U.S. Sen. Rick Scott, R-Fla., is backing an effort to have top tech and communication officials testify before the U.S. Senate Commerce Committee.
Last week, the committee unanimously voted to have Twitter CEO Jack Dorsey; Alphabet Inc. CEO Sundar Pichai who oversees Google; and Facebook CEO Mark Zuckerberg testify before it.
“The CEOs have not agreed to repeated requests to testify before the Committee on Section 230 of the Communications Decency Act, which governs how online platforms moderate and display user-generated content,” noted the committee.
“Technology companies argue that their broad liability shield should remain in place,” said U.S. Sen. Roger Wicker, R-Miss., the chairman of the committee, said on Thursday after the vote. “However, they disproportionately suppress and censor conservative views online. Public testimony from these CEOs is critical as the committee considers several proposals to reform the Communications Decency Act.”
U.S. Sen. Maria Cantwell, D-Wash., who leads Democrats on the committee, welcomed the opportunity.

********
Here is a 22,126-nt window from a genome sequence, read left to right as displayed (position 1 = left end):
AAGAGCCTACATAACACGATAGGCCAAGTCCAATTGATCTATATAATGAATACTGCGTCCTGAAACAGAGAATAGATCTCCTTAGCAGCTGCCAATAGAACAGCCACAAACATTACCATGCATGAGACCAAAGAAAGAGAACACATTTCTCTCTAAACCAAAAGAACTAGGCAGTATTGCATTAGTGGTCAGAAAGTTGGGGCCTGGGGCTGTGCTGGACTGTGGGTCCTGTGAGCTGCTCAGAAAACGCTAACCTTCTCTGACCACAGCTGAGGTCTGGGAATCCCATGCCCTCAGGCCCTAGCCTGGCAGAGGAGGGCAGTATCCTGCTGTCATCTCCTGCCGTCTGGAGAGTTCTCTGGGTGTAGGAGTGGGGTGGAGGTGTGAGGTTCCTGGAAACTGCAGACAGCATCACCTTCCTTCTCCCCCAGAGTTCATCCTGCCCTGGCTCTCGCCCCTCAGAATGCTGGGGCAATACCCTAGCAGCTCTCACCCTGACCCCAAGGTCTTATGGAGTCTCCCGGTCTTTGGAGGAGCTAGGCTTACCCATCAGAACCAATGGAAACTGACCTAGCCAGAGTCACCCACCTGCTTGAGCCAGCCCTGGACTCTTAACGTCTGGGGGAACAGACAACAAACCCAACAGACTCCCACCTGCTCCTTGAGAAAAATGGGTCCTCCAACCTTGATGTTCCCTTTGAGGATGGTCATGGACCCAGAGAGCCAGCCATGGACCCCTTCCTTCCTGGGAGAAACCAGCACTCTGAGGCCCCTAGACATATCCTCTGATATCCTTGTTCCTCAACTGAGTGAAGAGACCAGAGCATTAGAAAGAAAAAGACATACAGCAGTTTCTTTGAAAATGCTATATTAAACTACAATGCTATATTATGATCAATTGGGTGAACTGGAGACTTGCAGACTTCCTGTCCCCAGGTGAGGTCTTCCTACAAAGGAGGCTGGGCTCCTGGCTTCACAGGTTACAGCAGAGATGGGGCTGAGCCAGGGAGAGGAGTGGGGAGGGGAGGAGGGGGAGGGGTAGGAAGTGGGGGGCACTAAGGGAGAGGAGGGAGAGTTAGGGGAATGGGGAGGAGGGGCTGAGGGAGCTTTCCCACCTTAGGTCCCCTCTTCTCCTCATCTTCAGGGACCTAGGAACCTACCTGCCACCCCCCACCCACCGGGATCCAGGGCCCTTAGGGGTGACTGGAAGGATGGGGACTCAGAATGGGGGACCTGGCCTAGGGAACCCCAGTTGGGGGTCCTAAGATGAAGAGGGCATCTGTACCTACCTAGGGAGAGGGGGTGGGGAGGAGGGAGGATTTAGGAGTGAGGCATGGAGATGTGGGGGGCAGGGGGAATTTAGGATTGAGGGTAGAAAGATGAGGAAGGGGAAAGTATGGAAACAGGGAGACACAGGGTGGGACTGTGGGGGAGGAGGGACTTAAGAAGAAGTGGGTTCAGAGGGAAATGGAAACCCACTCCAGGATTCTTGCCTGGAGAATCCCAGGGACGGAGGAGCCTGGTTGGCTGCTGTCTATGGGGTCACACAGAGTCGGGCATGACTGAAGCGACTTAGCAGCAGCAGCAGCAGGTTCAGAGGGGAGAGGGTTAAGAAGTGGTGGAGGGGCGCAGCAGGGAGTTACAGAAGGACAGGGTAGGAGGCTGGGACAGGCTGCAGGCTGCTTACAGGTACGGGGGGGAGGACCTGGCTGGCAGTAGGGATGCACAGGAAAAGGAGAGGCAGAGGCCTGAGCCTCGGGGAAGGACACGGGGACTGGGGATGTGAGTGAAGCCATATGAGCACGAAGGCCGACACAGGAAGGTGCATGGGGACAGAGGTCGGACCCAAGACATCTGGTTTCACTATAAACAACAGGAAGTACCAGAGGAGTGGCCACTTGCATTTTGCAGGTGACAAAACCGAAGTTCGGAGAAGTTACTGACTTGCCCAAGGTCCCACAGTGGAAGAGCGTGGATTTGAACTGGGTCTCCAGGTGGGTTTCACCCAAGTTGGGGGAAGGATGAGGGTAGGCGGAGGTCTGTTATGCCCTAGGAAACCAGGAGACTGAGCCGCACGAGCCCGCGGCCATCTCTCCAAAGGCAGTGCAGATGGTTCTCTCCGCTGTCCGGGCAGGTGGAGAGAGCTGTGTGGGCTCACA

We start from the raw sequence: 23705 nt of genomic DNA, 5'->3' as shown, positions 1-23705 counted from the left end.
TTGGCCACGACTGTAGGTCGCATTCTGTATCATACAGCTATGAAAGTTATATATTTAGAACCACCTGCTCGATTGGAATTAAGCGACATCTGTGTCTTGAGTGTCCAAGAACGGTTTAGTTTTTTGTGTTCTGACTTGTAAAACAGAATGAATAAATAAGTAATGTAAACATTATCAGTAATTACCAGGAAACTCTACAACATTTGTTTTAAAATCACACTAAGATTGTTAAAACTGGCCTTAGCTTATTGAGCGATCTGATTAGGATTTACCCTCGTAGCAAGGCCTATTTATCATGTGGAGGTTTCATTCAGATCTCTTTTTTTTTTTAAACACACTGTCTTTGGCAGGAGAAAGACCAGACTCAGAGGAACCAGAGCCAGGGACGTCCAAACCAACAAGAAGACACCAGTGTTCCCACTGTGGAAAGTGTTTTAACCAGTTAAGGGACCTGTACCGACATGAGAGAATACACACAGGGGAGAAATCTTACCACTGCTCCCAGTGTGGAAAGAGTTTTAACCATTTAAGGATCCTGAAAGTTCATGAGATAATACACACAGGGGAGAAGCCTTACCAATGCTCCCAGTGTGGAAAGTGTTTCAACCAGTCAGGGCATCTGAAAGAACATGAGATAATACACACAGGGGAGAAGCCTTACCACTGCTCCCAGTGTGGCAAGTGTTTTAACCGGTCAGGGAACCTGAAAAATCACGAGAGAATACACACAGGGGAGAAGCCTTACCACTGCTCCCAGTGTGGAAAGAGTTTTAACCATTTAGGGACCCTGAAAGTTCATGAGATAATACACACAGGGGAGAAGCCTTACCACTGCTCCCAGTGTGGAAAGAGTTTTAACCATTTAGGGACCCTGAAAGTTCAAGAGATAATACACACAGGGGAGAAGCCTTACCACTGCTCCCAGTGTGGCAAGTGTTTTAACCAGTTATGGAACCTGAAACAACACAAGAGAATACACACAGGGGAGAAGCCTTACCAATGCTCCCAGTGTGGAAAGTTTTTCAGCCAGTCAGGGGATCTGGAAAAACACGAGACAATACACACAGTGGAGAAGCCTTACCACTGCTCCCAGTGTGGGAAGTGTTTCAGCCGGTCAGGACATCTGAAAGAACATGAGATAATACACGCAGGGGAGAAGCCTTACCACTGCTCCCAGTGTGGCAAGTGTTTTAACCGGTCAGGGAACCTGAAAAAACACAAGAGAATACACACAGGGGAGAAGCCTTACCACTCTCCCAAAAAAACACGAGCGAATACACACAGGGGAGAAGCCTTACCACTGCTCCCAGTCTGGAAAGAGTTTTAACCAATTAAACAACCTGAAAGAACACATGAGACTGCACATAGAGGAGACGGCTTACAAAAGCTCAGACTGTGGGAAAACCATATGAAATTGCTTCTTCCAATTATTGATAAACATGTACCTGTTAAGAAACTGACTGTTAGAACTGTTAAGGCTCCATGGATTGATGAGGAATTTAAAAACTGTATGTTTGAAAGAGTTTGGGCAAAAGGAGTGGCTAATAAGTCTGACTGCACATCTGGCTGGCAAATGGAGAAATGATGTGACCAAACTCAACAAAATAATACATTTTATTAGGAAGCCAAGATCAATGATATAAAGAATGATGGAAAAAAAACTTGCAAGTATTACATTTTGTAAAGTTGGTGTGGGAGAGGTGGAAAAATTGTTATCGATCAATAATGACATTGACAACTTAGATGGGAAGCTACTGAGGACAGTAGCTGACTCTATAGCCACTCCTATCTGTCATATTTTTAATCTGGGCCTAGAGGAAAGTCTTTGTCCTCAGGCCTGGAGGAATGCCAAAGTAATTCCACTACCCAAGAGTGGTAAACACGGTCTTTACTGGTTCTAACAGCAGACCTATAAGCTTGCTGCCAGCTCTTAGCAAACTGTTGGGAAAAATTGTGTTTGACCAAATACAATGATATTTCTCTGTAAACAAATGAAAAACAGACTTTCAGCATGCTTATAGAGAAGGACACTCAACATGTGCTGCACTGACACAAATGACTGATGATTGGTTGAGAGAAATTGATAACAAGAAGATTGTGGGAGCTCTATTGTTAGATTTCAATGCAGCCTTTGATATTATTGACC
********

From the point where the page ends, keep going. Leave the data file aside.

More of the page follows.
“There is a lot we want to talk to tech platforms about, like privacy and anti-competitive media practices. I thank the chairman for broadening the subpoena to cover these issues. Section 230 deserves a serious thoughtful discussion. But the hearing should not be used to try to have a chilling effect on social media platforms who are taking down false COVID information or hate speech,” she said.
“Our report on the value of local journalism and unfair competitive practices of tech platforms will be released before the hearing. This report and our privacy bill, S. 2968, will now be part of the discussion,” she added.
Scott also weighed in on Thursday.
“It’s no secret that tech companies have a history of unfairly censoring conservatives. Facebook is targeting conservative ads and putting ‘false information’ warnings on them based on information from known liberal media groups, like PolitiFact. This is about free speech, as protected by our Constitution. These companies are censoring free speech, and are picking and choosing which viewpoints are allowed on their platform. If they are going to act like publishers, and not a social media platform, they should be treated as such. We have to hold these companies accountable and protect the rights of Americans, and I’m glad we will have the opportunity to hear directly from these CEOs as to why they give terrorists like Maduro and the Ayatollah a platform, but censor Leader McConnell,” Scott said.
Reach Kevin Derby at firstname.lastname@example.org.
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